KALAMAZOO, Mich. — An ice jam caused flooding on the Grand River near Portland, Michigan, on Wednesday, Feb. 6, 2019.
In cold weather, ice forms in large sheets across rivers and streams. Then, when the temperatures warm up, that layer of floating ice begins to break up, and the water currents start pushing the chunks downstream, and into one another.
As the chunks float down the water way, they can accumulate in certain areas and block the water flow. Accumulations tend to occur in spots where the rivers bend, at mouths of tributaries, at points where the slope of a river decreases, and downstream from dams or upstream of bridges.
When the pieces of ice gather in these areas, the water that is held back could cause flooding upstream, because the flow of water is blocked.
Then, if the ice jam suddenly breaks, flash flooding might occur downstream.
The National Weather Service in Grand Rapids said the flooding from the morning of Feb. 6 in Ionia County likely occurred as a result of high flows from the recent rain and snow melt, but also because of an ice jam that has formed downstream of Portland.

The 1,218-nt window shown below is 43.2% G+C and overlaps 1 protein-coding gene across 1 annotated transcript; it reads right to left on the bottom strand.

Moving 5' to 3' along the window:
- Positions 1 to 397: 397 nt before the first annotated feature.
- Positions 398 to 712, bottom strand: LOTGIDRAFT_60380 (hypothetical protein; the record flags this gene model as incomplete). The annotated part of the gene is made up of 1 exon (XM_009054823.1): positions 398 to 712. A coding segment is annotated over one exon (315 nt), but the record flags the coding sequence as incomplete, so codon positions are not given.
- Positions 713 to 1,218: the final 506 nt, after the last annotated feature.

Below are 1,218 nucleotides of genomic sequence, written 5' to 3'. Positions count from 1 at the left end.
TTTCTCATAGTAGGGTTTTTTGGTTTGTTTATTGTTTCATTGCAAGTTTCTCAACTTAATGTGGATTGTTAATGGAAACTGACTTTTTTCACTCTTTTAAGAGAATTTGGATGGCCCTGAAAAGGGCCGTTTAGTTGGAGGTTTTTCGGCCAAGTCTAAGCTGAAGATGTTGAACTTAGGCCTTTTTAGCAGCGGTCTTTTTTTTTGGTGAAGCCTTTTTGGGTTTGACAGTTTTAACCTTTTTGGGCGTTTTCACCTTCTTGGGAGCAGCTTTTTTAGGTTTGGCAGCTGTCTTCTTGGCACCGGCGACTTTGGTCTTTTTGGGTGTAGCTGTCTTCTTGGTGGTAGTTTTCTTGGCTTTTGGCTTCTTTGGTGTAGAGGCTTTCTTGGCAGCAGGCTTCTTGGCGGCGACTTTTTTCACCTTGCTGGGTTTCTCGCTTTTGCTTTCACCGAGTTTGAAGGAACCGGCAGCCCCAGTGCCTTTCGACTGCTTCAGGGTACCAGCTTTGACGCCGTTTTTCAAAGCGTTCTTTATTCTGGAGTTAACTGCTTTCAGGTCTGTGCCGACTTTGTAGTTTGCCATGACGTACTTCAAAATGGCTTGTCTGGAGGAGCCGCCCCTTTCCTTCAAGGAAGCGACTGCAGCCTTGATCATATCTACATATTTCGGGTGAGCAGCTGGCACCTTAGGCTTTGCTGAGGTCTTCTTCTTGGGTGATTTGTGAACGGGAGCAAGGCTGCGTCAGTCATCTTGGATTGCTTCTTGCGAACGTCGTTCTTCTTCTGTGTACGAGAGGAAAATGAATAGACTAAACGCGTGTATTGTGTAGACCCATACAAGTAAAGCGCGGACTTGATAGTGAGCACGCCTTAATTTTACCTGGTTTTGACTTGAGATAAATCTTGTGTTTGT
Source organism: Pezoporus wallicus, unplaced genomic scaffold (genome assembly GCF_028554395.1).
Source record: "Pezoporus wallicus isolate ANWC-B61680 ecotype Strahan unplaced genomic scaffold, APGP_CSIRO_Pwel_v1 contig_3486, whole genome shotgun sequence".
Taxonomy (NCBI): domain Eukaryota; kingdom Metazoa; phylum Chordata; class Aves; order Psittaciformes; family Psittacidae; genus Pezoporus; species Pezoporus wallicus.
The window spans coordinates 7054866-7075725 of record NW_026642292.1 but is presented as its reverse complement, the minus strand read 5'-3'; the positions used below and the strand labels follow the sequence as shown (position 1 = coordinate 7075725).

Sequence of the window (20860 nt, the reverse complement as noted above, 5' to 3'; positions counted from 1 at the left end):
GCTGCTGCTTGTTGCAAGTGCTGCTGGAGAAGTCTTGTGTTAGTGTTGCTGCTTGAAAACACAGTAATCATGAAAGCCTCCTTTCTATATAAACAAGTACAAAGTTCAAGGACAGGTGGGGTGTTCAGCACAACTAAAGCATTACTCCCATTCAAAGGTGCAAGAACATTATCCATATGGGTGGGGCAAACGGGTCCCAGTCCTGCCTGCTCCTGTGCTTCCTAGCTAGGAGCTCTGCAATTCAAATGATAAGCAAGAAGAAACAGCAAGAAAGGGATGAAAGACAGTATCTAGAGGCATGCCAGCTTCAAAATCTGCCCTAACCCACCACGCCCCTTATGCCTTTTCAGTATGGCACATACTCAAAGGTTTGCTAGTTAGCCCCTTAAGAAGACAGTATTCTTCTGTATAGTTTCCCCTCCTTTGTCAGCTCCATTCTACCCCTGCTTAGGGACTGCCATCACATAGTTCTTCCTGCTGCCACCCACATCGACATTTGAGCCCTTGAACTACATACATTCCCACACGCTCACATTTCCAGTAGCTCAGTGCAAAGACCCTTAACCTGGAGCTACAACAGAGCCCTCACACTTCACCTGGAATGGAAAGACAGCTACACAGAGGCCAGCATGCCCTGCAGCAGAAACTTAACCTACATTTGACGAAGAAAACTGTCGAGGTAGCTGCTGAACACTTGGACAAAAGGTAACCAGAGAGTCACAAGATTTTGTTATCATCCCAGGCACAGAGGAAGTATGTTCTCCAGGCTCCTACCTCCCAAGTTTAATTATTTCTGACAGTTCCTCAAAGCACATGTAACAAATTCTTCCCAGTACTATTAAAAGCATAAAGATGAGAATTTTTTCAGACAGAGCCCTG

Three to five consecutive days with high temperatures in the 40s typically creates enough melting power to break up the ice on rivers and streams.
Air temperature is an important factor in melting snow, even with rain falling on top of the snow. Rain alone usually will not add enough heat to the process.
At 40 degrees, one inch of rain will produce about a tenth of an inch of added water from snow melt. Frozen ground will result in more water running off directly into water ways. If rain does fall, then three to five consecutive days with high temperatures in the middle 30s might result in the ice breaking up.
So ice jams can occur within a day or two after the rain begins.